By Mohamed T. Massaquoi
Health workers in Pujehun have warned of a high risk to pregnant women in the Makpele and Sorogbeima chiefdoms because of the delay in the arrival of referral cases due to the difficulty in accessing the maternity hospital in the town.
The two chiefdoms are separated from the district headquarters by the Moa River. The only ferry has been grounded due to the high tide and the only outboard engine boat used for night referrals has been destroyed by angry motorbike transport riders after it capsized leaving their priced assets stuck on the riverbed.
“We are expecting a big impact on the referral system, since we cannot cross patients anymore during the night” Dorothee Fransesca, an Italian Doctor attached to the maternity hospital in Pujehun, told Politico.
She said the ill-fated boat was the only means of bringing patients across from the two chiefdoms, accounted for a third of the pregnant women her hospital cares for.
Sources say the boat was overloaded and capsized last week with seven people and four motor bikes on board. A Liberian woman is still said to be missing.
The bike riders, among those rescued, were angry at the loss of their priced assets and used axes to destroy the boat in anger.
So at present there is no way of transporting patients at night because the ferry that does so plies the route only during the day.
The ill-fated boat and an ambulance were donated to the Pujehun district council during the Ebola outbreak in 2014, by the Italian doctors directly managing the only maternity hospital in the district. The boat was only set to transport pregnant women and other seriously sick people for prompt medical attention.
A civil society activist working for Health for All Coalition Sualiho Koroma told Politico that “the boat was overloaded by its operators. He said the heavy rains meant the river was choppy and the boat capsized.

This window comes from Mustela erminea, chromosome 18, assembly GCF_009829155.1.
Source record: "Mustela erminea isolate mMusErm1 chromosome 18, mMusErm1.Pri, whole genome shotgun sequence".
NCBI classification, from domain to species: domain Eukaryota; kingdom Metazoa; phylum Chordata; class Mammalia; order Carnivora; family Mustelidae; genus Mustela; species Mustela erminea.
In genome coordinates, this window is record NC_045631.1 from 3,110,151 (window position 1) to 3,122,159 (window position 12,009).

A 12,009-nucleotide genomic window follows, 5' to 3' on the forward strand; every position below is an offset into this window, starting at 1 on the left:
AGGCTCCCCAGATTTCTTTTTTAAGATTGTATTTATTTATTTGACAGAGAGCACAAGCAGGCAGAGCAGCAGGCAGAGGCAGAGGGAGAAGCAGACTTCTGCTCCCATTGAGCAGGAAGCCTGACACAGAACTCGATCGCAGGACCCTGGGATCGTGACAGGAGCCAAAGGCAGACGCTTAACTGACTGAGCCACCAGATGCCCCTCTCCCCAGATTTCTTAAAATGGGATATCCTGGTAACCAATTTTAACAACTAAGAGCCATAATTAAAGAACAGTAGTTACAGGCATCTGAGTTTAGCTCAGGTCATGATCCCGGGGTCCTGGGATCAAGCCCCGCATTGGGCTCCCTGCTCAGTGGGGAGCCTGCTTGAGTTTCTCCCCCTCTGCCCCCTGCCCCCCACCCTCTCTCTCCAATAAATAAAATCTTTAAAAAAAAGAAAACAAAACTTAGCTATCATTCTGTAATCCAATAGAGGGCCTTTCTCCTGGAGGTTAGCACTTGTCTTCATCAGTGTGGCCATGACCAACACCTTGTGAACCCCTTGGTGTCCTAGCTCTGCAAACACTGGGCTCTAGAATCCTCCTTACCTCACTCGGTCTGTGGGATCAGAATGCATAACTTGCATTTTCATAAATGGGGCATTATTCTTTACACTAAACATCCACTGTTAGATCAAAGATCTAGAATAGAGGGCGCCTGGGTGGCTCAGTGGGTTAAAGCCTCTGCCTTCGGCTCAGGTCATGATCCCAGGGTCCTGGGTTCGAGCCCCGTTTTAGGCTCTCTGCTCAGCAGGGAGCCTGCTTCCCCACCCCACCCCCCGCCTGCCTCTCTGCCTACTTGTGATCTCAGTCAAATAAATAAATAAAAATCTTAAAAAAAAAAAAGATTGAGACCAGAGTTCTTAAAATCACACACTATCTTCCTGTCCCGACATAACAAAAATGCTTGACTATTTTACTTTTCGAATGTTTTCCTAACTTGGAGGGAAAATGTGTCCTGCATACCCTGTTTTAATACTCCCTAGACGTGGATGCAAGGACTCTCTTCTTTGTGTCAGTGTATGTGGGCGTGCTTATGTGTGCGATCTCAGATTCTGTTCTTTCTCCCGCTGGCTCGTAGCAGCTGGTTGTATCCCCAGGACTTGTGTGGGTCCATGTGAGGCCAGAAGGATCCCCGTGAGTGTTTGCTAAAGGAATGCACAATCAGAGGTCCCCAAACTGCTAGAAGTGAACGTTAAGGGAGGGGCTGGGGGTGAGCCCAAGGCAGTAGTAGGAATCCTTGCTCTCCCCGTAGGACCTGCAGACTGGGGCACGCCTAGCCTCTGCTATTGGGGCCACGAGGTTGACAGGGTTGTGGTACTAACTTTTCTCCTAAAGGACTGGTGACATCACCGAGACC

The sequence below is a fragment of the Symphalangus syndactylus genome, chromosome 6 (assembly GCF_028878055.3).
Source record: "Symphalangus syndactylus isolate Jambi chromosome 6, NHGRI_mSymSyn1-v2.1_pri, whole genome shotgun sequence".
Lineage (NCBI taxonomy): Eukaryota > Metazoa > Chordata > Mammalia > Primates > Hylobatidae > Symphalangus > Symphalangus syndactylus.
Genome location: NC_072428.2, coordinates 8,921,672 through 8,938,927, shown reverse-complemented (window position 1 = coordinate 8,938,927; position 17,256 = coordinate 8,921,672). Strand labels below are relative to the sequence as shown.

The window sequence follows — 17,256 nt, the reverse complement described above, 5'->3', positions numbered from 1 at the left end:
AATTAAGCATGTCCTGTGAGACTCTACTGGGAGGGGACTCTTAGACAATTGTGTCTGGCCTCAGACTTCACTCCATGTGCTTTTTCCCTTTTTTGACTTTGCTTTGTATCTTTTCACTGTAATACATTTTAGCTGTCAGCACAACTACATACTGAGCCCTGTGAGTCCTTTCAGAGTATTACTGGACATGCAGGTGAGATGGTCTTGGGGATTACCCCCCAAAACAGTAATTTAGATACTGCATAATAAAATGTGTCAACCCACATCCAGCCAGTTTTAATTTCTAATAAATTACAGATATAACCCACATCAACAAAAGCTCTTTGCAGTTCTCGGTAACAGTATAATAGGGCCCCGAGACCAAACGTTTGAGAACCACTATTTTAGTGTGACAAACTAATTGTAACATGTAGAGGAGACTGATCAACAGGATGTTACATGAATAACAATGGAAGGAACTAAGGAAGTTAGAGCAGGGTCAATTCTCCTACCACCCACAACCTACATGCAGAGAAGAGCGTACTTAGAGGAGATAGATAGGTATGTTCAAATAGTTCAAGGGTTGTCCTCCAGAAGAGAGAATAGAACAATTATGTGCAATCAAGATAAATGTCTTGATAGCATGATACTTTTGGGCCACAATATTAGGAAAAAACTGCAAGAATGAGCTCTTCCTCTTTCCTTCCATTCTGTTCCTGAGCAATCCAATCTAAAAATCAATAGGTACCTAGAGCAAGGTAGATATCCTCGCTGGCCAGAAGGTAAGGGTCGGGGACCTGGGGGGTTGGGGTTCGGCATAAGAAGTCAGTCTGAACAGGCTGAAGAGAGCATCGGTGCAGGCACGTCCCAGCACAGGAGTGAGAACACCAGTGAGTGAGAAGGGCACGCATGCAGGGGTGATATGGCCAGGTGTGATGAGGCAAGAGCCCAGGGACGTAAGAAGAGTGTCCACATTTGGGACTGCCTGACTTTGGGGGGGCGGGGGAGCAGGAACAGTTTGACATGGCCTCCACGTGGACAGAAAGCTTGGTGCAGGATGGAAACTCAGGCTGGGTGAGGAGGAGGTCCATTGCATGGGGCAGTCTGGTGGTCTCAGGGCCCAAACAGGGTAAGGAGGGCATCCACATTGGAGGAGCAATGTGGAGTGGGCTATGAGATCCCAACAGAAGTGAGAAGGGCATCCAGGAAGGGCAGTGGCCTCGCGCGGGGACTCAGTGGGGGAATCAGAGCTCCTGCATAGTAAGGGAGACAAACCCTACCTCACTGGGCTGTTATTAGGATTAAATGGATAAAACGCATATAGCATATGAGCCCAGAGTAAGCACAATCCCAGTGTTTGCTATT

He referred to the reaction of the bike riders as “a disappointment” and called on the district council and the district disaster management committee to immediately intervene.
The chairman of the Pujehun District Council, Sheik Suhibu Sowa attributed the boat accident to “the carelessness of the successive government” for not fixing a bridge at the Moa crossing point dating back to “when some of us were children and every year we experienced the same incident”.
He said he would rather the bridge at Moala had been built before the one at Ngondama in the Bo district which he said already existed. He said he could not visit the scene because of the high tide and the fact that there was no other means of crossing with the boat damaged.
He lamented over the fact there was no way of getting patients from that end to access health facilities in the district headquarters. “But as a council we have made some arrangement with the Kenema DHMT to be accommodating our patients from that part of the district” he said. That route is however a terrible terrain that takes several hours and costs a lot more.
He said he had summoned a meeting with the Paramount Chiefs and other district authorities to try to address the situation with immediate effect.
When asked who would be responsible for taking patients to Kenema, he said the Italian doctors had always shouldered the financial aspect of getting patients from that end, something he said he expected to continue.
courtesy of Politico Online 16 July 2018